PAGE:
Juvenile. Affirms juvenile court’s adjudication finding that D.S. is a delinquent child for committing what would be the crime of receiving stolen property, a Class D felony, is committed by an adult. Found the juvenile court did not abuse its discretion by permitting the state to reopen its case in chief. Also ruled the juvenile court did not commit a reversible error by denying D.S.’s motion for involuntary dismissal under Indiana Trial Rule 41(B).

Antwan Parks v. State of Indiana (NFP)
79A02-1208-CR-672
Criminal. Affirms Parks’s conviction for Class C felony battery. Concluded the evidence was sufficient to establish bodily injury.

 

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  1. It appears the police and prosecutors are allowed to change the rules halfway through the game to suit themselves. I am surprised that the congress has not yet eliminated the right to a trial in cases involving any type of forensic evidence. That would suit their foolish law and order police state views. I say we eliminate the statute of limitations for crimes committed by members of congress and other government employees. Of course they would never do that. They are all corrupt cowards!!!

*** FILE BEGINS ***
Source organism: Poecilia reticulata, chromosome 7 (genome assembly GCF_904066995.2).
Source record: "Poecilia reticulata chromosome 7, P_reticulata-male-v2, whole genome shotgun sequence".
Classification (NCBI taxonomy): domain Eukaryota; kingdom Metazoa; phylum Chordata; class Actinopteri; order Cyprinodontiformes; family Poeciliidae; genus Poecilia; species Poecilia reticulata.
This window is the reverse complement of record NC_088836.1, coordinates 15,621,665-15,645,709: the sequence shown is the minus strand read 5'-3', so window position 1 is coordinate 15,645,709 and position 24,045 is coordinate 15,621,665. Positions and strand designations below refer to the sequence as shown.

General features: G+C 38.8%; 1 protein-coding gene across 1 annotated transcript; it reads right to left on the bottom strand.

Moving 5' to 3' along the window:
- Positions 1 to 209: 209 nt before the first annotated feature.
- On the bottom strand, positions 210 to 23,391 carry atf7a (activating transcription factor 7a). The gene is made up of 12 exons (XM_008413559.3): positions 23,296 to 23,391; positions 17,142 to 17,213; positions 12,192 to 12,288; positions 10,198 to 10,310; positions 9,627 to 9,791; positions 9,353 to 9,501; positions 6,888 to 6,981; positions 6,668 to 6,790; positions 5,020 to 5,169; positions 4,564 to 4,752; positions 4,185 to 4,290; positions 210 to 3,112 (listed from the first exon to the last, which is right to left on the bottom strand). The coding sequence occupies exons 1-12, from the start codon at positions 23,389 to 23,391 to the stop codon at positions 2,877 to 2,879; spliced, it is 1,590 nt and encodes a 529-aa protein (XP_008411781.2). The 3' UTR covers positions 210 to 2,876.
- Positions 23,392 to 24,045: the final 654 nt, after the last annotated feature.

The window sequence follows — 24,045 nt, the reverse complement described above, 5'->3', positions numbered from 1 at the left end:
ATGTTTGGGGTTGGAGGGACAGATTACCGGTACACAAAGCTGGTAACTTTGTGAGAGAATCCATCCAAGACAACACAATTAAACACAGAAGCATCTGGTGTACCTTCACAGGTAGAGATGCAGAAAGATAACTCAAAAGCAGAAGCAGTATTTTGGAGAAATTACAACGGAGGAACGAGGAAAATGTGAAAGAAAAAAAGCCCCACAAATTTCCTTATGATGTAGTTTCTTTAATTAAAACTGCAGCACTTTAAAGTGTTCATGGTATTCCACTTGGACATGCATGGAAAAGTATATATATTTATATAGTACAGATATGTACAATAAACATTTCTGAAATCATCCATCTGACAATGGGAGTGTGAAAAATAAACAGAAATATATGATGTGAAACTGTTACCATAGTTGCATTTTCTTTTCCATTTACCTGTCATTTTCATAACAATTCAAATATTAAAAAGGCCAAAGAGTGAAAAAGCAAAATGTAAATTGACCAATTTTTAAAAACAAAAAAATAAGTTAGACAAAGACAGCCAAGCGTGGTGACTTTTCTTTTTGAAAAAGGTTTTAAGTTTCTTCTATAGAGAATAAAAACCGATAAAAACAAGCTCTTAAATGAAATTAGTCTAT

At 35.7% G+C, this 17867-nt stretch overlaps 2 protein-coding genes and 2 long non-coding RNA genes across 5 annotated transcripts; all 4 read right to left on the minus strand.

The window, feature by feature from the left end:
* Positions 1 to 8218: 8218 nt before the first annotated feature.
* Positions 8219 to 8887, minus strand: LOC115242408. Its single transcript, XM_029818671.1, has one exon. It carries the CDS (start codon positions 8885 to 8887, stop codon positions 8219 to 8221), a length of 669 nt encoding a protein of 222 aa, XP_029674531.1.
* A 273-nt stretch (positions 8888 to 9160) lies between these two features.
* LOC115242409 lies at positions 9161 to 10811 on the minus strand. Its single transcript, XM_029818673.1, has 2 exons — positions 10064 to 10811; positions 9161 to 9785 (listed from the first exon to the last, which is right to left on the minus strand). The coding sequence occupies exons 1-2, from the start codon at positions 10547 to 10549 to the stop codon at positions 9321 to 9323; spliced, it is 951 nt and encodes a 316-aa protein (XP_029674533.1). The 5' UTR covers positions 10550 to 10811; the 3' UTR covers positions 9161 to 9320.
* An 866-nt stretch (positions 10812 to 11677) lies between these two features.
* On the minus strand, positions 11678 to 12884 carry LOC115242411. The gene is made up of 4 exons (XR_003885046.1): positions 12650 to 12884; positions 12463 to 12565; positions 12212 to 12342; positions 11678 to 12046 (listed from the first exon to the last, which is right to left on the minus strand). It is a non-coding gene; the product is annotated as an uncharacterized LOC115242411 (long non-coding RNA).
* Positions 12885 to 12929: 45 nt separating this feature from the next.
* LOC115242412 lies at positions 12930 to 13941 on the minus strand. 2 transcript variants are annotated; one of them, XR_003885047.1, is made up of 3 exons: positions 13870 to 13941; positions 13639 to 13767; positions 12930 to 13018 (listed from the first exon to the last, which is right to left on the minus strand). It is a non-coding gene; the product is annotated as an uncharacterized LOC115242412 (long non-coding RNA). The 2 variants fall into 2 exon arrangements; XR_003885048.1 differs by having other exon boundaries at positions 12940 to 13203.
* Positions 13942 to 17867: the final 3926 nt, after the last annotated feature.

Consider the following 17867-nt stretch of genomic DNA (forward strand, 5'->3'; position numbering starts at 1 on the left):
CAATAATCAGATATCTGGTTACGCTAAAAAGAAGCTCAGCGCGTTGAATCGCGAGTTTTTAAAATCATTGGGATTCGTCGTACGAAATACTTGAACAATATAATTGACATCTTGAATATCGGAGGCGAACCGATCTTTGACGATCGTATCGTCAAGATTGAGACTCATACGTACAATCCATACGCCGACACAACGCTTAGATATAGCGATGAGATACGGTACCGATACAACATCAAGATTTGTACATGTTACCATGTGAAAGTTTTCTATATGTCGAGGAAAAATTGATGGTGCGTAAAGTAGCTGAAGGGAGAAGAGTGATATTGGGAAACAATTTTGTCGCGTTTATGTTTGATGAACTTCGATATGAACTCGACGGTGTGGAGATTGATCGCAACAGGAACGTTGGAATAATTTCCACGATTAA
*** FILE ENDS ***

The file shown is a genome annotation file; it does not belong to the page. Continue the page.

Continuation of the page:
2. Poor Judge Brown probably thought that by slavishly serving the godz of the age her violations of 18th century concepts like due process and the rule of law would be overlooked. Mayhaps she was merely a Judge ahead of her time?

  3. in a lawyer discipline case Judge Brown, now removed, was presiding over a hearing about a lawyer accused of the supposedly heinous ethical violation of saying the words "Illegal immigrant." (IN re Barker) http://www.in.gov/judiciary/files/order-discipline-2013-55S00-1008-DI-429.pdf .... I wonder if when we compare the egregious violations of due process by Judge Brown, to her chiding of another lawyer for politically incorrectness, if there are any conclusions to be drawn about what kind of person, what kind of judge, what kind of apparatchik, is busy implementing the agenda of political correctness and making off-limits legit advocacy about an adverse party in a suit whose illegal alien status is relevant? I am just asking the question, the reader can make own conclsuion. Oh wait-- did I use the wrong adjective-- let me rephrase that, um undocumented alien?